Gradually, inevitably, all the other super-rich guests started to glance towards them more and more often and less and less subtly. Both their fame levels at this stage were dizzying. Eventually a crowd started to gather; everyone wanted to buy them drinks and grab their own little slice of the stellar action.

Deep into the evening, Gazza launched into a story about a game that involved that stalwart of Saturday tea time results shows: Hamilton Academical. They weren't the point of the story, just part of it. But poor Paul simply could not say their name.

He tried a few times and then Noel said it for him, to try and move things along. But our boy was having none of it. He would not be beaten. He kept trying and trying in ever more garbled and giggly ways, until saying Hamilton Academical stopped being a tiny part of the story it became the story.

Noel says Gazza had everyone in stitches, just through trying and failing over and over again to say Hamilton Academical. Was there a punchline beyond that? Probably. Did anyone care? Of course not.

There's a bit of a performing monkey aspect to the story, sure, and maybe it tells us more than we want to acknowledge about how Gazza was viewed and treated.
But the way Noel tells it it's clear that Gascoigne was still inherently and artlessly charming. And that he had huge reserves of goodwill amongst the general public. To paraphrase Homer Simpson, they weren't laughing at him, they were laughing towards him.

Now it's all very different. No one's laughing. (Okay, the bit where he turned up with some chicken and a fishing rod for Raul Moat was pure, staggering farce, you can have that).

Instead, the decline and fall of Paul Gascoigne, as a player and as a man, is just fucking chilling - especially when you look back at all the signs that everyone ignored.

It absolutely wouldn't happen today. If any player, let alone the greatest English player of his generation, behaved like that on camera or indeed anywhere in public, serious questions would be asked and something would be done. He would not simply be indulged or encouraged.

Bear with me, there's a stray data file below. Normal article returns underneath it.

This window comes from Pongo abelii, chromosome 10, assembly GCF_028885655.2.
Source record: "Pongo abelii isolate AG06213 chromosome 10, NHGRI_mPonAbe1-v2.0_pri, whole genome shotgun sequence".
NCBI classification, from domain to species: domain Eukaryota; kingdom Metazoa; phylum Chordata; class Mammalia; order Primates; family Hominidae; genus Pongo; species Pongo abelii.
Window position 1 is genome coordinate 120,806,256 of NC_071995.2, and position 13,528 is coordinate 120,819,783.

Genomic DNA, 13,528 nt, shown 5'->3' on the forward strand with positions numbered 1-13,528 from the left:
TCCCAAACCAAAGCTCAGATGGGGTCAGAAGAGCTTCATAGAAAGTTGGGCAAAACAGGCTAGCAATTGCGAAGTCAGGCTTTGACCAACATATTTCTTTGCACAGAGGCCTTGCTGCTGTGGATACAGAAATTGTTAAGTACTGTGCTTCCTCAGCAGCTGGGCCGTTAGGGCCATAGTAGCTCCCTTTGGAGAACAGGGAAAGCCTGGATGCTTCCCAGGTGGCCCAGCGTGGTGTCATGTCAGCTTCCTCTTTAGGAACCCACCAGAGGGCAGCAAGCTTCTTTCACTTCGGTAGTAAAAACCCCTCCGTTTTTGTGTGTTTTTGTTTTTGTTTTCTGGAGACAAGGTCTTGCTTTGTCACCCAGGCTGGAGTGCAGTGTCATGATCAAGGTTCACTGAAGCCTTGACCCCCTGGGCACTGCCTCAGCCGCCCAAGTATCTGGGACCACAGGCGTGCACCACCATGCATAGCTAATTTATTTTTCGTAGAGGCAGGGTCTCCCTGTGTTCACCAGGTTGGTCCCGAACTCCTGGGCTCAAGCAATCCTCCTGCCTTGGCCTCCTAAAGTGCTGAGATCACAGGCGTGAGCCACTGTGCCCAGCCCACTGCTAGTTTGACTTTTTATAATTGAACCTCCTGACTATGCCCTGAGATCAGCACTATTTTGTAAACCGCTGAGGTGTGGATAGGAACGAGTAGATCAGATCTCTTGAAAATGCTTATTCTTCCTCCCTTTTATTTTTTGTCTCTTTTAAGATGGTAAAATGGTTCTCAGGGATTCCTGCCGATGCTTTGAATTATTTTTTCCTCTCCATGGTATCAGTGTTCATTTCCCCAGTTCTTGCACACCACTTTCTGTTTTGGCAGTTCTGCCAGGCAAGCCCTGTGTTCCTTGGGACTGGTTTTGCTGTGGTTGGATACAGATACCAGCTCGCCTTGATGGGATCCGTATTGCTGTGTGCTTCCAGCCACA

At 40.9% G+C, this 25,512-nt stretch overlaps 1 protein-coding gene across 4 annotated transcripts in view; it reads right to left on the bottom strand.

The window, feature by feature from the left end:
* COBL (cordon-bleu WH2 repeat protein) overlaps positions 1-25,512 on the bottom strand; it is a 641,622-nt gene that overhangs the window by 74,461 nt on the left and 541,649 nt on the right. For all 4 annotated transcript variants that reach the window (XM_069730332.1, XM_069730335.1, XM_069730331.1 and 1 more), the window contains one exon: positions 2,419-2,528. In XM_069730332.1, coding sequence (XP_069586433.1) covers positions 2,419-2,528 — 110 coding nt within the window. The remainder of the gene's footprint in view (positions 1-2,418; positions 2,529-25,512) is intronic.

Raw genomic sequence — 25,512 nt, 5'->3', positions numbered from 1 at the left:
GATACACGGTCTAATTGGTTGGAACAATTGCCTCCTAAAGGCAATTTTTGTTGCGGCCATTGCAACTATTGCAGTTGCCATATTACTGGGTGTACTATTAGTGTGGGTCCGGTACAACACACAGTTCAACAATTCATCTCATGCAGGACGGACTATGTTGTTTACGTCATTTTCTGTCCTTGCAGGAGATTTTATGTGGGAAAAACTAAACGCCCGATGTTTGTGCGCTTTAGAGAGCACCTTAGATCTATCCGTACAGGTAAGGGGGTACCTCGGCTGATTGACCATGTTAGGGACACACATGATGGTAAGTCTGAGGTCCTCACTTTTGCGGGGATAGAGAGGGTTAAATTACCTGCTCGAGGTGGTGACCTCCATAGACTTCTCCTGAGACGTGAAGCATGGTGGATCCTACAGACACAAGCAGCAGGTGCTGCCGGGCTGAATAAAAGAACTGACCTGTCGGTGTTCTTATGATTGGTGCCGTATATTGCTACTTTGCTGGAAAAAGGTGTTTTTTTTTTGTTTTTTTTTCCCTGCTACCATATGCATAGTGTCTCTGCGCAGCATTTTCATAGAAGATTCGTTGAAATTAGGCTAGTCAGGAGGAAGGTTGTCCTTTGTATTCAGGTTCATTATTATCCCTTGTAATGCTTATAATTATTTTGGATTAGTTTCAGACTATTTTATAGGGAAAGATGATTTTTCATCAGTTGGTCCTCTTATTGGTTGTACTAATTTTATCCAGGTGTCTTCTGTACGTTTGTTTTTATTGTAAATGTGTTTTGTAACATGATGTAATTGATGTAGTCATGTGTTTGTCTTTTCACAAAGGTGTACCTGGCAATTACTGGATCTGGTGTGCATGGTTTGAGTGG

We will look back on what happened to Gazza, what was allowed to happen to Gazza, in the same was as we look back on sending children up chimneys.

To avoid ending with incredulous head-shaking and general depression, let me add that Paul Gascoigne remains the single greatest player I've ever seen play for Spurs. His pomp probably lasted less than two seasons, but my God he was good. And he could change and dominate a game like no one else.

I saw the last few years of Glenda's reign at the Lane, and he was a brilliant passer of the ball who could contribute 20 goals from midfield. But when Gazza was at his best he was a brilliant passer of the ball, could contribute 20 goals from midfield and do so much more.

Large portions of the crowd used to watch him, or at least keep an eye on him, even when he wasn't in possession. That's partly because Paul Gascoigne without the ball was more effective than David Howells with the ball, but mainly we were working out when he might get it next; willing play to drift into his orbit; knowing, I mean actually pretty much knowing, that when it did something amazing would happen.

I fear what's left to come in his story and I fear what's left of the man himself. But, without wishing to sound too elegiac, what he gave us and what he left us with will be treasured as long as Tottenham Hotspur exists.